What’s stopping secondaries from entering a golden age?

Listed alternative asset managers have been sharing their outlooks and fielding questions from analysts on the secondaries market.

With more market participants piling into secondaries, the world’s largest asset managers have found themselves fielding a growing number of questions from analysts in recent earnings calls. With all the talk from private market participants of the secondaries market being a bright spot in an otherwise uncertain industry, is it possible that secondaries has entered a golden age?

There has been no shortage of enthusiasm from some of the market’s largest alternatives managers on this very topic. For example, Alan Kirshenbaum, CFO of new secondaries entrant Blue Owl, said on the firm’s earnings call that if it can come in and effectively execute its strategy, its product will be “quite large”.

“The demand for capital is enormous, the supply of capital is de minimis, and whenever you’re in an environment where the demand is so much greater than the supply of capital, we think we can generate outsized returns for our investors,” he added.

The market has seen similar optimism from fellow recent entrants: TPG’s secondaries platform – which includes TPG Solutions and APAC-focused NewQuest – is generating greater dealflow globally. President Todd Sisitsky said on the firm’s own earnings call that secondaries is an “area that we think will be fruitful in the next few quarters for certain”.

Meanwhile, Apollo co-president James Zelter noted on the firm’s earnings call that investment into its S3 arm has “begun to pay off”.

However, it was a no from Hamilton Lane vice-chairman Erik Hirsch when he was asked whether secondaries is in a golden era. He alluded to the fact there have certainly been pockets of distressed selling in the LP-led market. Meanwhile, GP-led deals are getting done, but these transactions tend to involve trophy assets.

Although the market may reach a golden-age status, “as the markets continue to rebound, that seems increasingly unlikely”, he said.

Advisory reports pin first-half secondaries volume between $42 billion and $50 billion, which was largely buoyed by LP-led transactions. GP-led activity was subdued compared with the same period over prior years, reaching between $16 billion and $18 billion, the reports found.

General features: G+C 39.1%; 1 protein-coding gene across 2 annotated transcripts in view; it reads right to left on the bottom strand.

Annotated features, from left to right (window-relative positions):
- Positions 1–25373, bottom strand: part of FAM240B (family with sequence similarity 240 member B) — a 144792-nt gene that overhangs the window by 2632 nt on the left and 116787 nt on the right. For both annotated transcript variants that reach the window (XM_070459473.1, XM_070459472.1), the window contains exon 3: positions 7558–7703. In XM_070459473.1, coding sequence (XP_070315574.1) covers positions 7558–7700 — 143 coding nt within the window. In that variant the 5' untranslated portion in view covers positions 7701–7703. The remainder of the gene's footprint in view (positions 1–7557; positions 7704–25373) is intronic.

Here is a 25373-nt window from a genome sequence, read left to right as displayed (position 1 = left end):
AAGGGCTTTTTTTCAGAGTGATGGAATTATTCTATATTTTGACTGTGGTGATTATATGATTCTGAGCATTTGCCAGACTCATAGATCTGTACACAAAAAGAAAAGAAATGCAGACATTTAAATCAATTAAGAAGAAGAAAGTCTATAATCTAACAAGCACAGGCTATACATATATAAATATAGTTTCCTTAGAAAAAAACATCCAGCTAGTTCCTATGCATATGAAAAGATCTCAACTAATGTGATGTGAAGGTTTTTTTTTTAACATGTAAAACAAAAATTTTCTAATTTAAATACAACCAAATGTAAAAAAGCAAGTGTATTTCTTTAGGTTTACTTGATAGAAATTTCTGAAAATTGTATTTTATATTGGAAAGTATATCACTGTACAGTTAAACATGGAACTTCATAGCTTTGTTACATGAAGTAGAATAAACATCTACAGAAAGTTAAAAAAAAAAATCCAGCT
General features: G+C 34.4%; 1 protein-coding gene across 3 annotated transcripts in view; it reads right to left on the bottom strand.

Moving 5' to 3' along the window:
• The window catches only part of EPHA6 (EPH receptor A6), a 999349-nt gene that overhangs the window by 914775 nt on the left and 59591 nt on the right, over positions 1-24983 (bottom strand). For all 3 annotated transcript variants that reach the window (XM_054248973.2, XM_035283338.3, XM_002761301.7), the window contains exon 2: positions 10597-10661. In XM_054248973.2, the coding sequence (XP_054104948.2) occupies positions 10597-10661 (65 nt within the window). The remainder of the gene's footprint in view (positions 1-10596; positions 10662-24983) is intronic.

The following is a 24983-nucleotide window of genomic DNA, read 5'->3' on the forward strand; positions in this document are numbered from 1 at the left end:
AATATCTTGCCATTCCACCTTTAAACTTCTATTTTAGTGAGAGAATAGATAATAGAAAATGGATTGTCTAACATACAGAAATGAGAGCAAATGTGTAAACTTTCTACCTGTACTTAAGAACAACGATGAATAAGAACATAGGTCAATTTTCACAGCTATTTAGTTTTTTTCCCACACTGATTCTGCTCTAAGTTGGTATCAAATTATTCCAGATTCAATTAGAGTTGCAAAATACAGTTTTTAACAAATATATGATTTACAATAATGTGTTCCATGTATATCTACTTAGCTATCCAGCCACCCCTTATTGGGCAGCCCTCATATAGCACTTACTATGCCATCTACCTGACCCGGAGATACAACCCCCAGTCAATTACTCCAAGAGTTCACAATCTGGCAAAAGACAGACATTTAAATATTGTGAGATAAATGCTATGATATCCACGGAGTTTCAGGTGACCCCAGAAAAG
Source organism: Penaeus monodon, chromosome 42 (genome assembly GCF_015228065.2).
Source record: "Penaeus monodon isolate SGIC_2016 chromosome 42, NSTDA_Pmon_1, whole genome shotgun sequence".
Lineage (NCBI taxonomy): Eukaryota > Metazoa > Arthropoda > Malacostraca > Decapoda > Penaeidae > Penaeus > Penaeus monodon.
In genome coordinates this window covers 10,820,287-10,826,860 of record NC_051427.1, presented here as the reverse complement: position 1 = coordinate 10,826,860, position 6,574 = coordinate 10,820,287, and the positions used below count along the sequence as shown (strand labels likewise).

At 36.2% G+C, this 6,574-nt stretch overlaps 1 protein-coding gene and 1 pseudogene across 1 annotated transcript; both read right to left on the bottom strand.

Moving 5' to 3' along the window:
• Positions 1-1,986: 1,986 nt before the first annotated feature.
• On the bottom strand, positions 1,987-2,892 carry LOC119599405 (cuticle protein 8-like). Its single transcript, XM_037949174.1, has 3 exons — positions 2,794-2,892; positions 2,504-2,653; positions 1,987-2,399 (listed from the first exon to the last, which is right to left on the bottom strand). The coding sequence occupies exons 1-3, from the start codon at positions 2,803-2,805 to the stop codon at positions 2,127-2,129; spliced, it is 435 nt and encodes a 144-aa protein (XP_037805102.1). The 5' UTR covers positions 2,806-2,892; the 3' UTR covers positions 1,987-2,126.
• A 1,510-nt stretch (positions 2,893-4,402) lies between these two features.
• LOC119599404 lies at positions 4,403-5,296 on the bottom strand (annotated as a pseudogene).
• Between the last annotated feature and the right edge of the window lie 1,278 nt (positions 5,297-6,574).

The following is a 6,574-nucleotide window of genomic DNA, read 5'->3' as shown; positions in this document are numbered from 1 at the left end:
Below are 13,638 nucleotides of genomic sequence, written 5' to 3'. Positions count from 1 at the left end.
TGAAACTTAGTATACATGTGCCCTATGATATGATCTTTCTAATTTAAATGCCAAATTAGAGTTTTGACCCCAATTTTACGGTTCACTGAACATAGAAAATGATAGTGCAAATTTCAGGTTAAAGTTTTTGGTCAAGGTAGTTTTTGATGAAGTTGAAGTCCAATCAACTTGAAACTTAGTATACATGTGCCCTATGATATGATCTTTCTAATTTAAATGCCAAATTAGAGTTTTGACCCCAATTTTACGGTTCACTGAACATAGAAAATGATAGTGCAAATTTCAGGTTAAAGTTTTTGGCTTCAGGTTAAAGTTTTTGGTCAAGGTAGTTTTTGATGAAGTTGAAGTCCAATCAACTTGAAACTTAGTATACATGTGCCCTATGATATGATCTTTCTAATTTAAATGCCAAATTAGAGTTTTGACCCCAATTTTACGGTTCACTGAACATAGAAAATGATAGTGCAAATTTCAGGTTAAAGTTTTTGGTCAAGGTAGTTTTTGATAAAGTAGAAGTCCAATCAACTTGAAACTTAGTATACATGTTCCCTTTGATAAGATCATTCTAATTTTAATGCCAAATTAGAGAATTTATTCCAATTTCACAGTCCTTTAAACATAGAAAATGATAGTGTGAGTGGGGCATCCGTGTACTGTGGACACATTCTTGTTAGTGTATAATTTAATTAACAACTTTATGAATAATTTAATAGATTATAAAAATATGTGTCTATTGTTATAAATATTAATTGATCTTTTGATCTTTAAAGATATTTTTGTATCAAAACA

While GP-led activity was muted in the first half, new entrants – such as those above – are expected to spur on further momentum for these transactions in future if they are able to raise the cash. (It’s worth noting that TPG GP Solutions held a $750 million close at the end of last quarter, as Secondaries Investor reported this week.)

Jefferies described a “flourishing universe” of GP-led capital as investors like alternative asset managers, buyout sponsors, family offices, pension plans and sovereign wealth funds build out dedicated strategies. “There exists an expanding universe of investors that can make $100-plus million commitments into concentrated multi-asset [and] single-asset deals,” it said in its report, noting these lead investors are increasingly looking for ways to make their mark and demonstrate their “angle” in these transactions.

Fundraising for new strategies like those with a GP-led focus is no easy task, market participants say. Whispers of other large asset managers exploring the idea of launching a continuation fund strategy are always being shared, though concrete plans have not always come to fruition.

While the secondaries market may not yet be in its golden age, it has certainly proven its worth with large-scale managers piling in.

– Article has been updated to correct Erik Hirsch’s title from vice-president to vice-chairman.